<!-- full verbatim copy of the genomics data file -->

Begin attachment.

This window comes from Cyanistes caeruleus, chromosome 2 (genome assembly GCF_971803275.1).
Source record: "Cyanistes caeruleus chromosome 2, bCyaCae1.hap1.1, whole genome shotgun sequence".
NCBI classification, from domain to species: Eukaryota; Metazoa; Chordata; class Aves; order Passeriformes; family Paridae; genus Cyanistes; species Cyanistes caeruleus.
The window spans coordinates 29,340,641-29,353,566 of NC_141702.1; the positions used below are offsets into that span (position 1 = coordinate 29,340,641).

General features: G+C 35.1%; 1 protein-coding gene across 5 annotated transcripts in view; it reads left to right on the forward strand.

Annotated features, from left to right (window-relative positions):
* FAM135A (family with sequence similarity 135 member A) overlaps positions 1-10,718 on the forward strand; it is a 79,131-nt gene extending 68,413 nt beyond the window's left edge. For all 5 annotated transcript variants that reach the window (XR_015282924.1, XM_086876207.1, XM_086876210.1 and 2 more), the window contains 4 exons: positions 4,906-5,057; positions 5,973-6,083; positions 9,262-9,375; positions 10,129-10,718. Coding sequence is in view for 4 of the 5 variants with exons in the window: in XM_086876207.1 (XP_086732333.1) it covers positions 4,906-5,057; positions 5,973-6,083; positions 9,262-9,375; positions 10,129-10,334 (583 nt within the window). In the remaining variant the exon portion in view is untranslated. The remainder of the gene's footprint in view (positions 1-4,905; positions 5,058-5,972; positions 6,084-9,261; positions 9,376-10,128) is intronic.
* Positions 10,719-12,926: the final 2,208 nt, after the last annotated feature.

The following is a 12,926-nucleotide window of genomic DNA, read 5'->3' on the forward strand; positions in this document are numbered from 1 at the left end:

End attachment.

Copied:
This window comes from Cyanistes caeruleus, chromosome 2 (genome assembly GCF_971803275.1).
Source record: "Cyanistes caeruleus chromosome 2, bCyaCae1.hap1.1, whole genome shotgun sequence".
NCBI classification, from domain to species: Eukaryota; Metazoa; Chordata; class Aves; order Passeriformes; family Paridae; genus Cyanistes; species Cyanistes caeruleus.
The window spans coordinates 29,340,641-29,353,566 of NC_141702.1; the positions used below are offsets into that span (position 1 = coordinate 29,340,641).

General features: G+C 35.1%; 1 protein-coding gene across 5 annotated transcripts in view; it reads left to right on the forward strand.

Annotated features, from left to right (window-relative positions):
* FAM135A (family with sequence similarity 135 member A) overlaps positions 1-10,718 on the forward strand; it is a 79,131-nt gene extending 68,413 nt beyond the window's left edge. For all 5 annotated transcript variants that reach the window (XR_015282924.1, XM_086876207.1, XM_086876210.1 and 2 more), the window contains 4 exons: positions 4,906-5,057; positions 5,973-6,083; positions 9,262-9,375; positions 10,129-10,718. Coding sequence is in view for 4 of the 5 variants with exons in the window: in XM_086876207.1 (XP_086732333.1) it covers positions 4,906-5,057; positions 5,973-6,083; positions 9,262-9,375; positions 10,129-10,334 (583 nt within the window). In the remaining variant the exon portion in view is untranslated. The remainder of the gene's footprint in view (positions 1-4,905; positions 5,058-5,972; positions 6,084-9,261; positions 9,376-10,128) is intronic.
* Positions 10,719-12,926: the final 2,208 nt, after the last annotated feature.

The following is a 12,926-nucleotide window of genomic DNA, read 5'->3' on the forward strand; positions in this document are numbered from 1 at the left end: